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Hollywood News: Superman Returns (2006)
Before I get to the review, I'd like to talk about the Superman mythos. I love Superman. Always have, always will. The infatuation goes back to my days as a wee lad. What little kid wished that they were Superman at one time or another? I think at some point as a child, I might have even considered jumping of the roof wearing the cape that came with my Superman underoos, Supes makes it look like a breeze. Fortunately my earthly parents learned of my caper and vetoed my plans. I've always been extremely vocal and vehement as to my opinion that entertainment can't be blamed for the idiocy that goes on in real life. Art imitates life. It isn't the other way around. I suppose in this particular instance, I would have to acquiesce. Thank God I was eleven, by the time Richard Donner's wonderful adaptation of Superman was released. Had I been any younger, I might have considered jumping off a bridge or some crazy such madness. The wonderfully inventive tag line for that movie read; "You'll believe a man can fly." They were right. I did believe a man could fly. Even though the effects work in that picture might feel a bit dated, I still watch it with the same sense of wonder I did when I was eleven.
Quite obviously, the 70's were a much different time for movies. Unlike today when a mega-budget, special effect-fueled beast hits the multi-plex once a week, in that particular decade such films were far less prevalent. Fantasy and sci fi movies (think Star Wars and Close Encounters of the Third Kind) were the exception. I suppose what I'm trying to say is, that convincing an audience that a man can fly today, is much different than convincing them back in '78 - because there's a certain innocence lacking in the common movie goer nowadays. Translation; there'd better be a good story to back up the razzle dazzle.
Holding Donner's mythic vision together was a virtual unknown named Christopher Reeve. While Marlon Brando and Gene Hackman received top billing in the film, it was the charismatic, charming Reeve who proved to be the super glue that would hold it all together. As the all American Man of Steel and the bumbling, oafish Clark Kent, Reeve managed to not only make the audience believe a man could fly – he also made us believe he was two entirely different people. It didn't matter that there was only a mere pair of glasses separating Clark from Superman. Reeve was so convincing and so joyful in his depiction of these two characters, that it was easy to see why Lois and everyone else in the movie were fooled by his duality. He really sold it. He was Clark Kent. He was Superman. Would there be anyone else who could pull this role off as effortlessly? Only time would tell.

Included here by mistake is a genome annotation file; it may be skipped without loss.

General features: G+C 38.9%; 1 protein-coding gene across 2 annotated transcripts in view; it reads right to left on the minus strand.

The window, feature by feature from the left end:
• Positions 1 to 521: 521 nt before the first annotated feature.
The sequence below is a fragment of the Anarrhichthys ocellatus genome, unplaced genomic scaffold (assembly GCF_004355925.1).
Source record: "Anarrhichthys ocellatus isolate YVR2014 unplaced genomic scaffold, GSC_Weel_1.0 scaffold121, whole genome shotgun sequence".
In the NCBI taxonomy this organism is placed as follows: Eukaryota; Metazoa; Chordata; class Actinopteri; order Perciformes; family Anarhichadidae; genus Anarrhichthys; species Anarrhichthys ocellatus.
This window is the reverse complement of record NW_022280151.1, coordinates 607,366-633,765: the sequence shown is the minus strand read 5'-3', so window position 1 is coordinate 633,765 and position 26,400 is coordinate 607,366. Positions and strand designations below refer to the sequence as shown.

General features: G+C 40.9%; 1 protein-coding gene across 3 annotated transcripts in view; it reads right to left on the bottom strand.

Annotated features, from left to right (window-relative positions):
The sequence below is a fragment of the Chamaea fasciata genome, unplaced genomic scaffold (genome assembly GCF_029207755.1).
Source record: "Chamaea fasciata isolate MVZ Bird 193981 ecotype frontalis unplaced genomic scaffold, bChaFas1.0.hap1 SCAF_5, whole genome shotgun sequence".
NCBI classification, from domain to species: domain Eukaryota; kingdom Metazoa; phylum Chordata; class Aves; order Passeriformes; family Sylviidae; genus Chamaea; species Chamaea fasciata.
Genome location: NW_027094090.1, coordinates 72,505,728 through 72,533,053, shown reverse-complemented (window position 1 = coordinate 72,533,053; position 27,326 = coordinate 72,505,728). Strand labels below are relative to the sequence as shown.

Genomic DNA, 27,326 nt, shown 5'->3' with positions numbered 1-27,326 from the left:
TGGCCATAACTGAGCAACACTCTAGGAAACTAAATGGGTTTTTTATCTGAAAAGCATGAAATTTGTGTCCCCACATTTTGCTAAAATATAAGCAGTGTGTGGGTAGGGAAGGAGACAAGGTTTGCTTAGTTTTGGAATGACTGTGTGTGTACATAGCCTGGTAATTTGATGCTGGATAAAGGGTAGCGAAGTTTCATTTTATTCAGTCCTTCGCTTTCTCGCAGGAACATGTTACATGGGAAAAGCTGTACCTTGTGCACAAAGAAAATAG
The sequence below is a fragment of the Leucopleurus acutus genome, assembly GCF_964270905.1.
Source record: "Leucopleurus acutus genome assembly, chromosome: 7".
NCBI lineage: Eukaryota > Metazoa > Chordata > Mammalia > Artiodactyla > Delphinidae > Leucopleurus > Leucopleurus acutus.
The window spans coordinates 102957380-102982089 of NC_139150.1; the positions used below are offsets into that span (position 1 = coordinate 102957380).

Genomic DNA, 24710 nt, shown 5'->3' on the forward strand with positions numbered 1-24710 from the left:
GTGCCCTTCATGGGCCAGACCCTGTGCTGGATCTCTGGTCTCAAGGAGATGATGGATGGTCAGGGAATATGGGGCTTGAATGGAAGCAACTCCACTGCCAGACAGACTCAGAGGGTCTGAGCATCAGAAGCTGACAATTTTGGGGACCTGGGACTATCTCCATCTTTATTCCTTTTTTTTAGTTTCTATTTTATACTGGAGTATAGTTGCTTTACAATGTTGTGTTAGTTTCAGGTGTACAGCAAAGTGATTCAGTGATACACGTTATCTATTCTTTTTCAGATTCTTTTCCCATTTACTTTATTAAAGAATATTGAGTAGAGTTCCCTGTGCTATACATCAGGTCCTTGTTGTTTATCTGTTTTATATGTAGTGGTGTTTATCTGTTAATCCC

Through the years, Warner Brothers has tried to re-ignite the franchise several times. In the 90's, comic book geek and film maker Kevin Smith took a whack at a screenplay. Shortly thereafter, Tim Burton and Nicolas Cage were involved. Later on, names like McG, Michael Bay, and Brett Ratner were bandied batted about, but it would ultimately be Bryan Singer (who dazzled the comic book crowd with the first two X-Men films) who would be tapped to helm the project. Ironically, it would come at a price. Fox would not wait for Singer to finish Superman before going ahead with a third X-Men film. Instead, they fast tracked that project, and put Brett Ratner of all people in the driver's seat. It's odd how things work out in that wacky land called Hollywood.
Singer, meanwhile, immersed himself in Superman, but before he would approach Warner Brothers with the concept he had in mind, he went directly to Donner hoping he might receive the veteran film maker's blessing. Donner was enthusiastic about the pitch and even helped Singer land the gig with WB.
As much as Superman Returns is an ode to various incarnations of the character created by Jerry Siegel and Joe Shuster, it is the first Superman film that Singer and his screenwriting crew (Michael Dougherty and Dan Harris) have clearly used as a touchstone. Both the first picture and the second are loaded into the flashback machine, while Superman III and IV all but ignored.
So is Superman Returns a remake or is it a sequel? In my opinion, it's both in very much the same way Terminator 3 was both. Now I know plenty of folks out there hated Terminator 3 (I actually quite liked it), and I'm not suggesting that this film is anything like that one. I use Jonathan Mostow's picture as an example because that movie managed to continue the franchise while using the same beats and rhythm as its predecessors. Likewise, Superman Returns manages to be both a continuation and a homage at the same time.
I positively hate spoilers, so I'm going to tread lightly in terms of what I reveal in this review. I will start by saying that you might want to watch Superman and Superman 2 before going to this film. It will greatly enhance your enjoyment of Superman Returns, but at the same time, it will bring to the surface some pretty big flaws. We'll get to that in a second.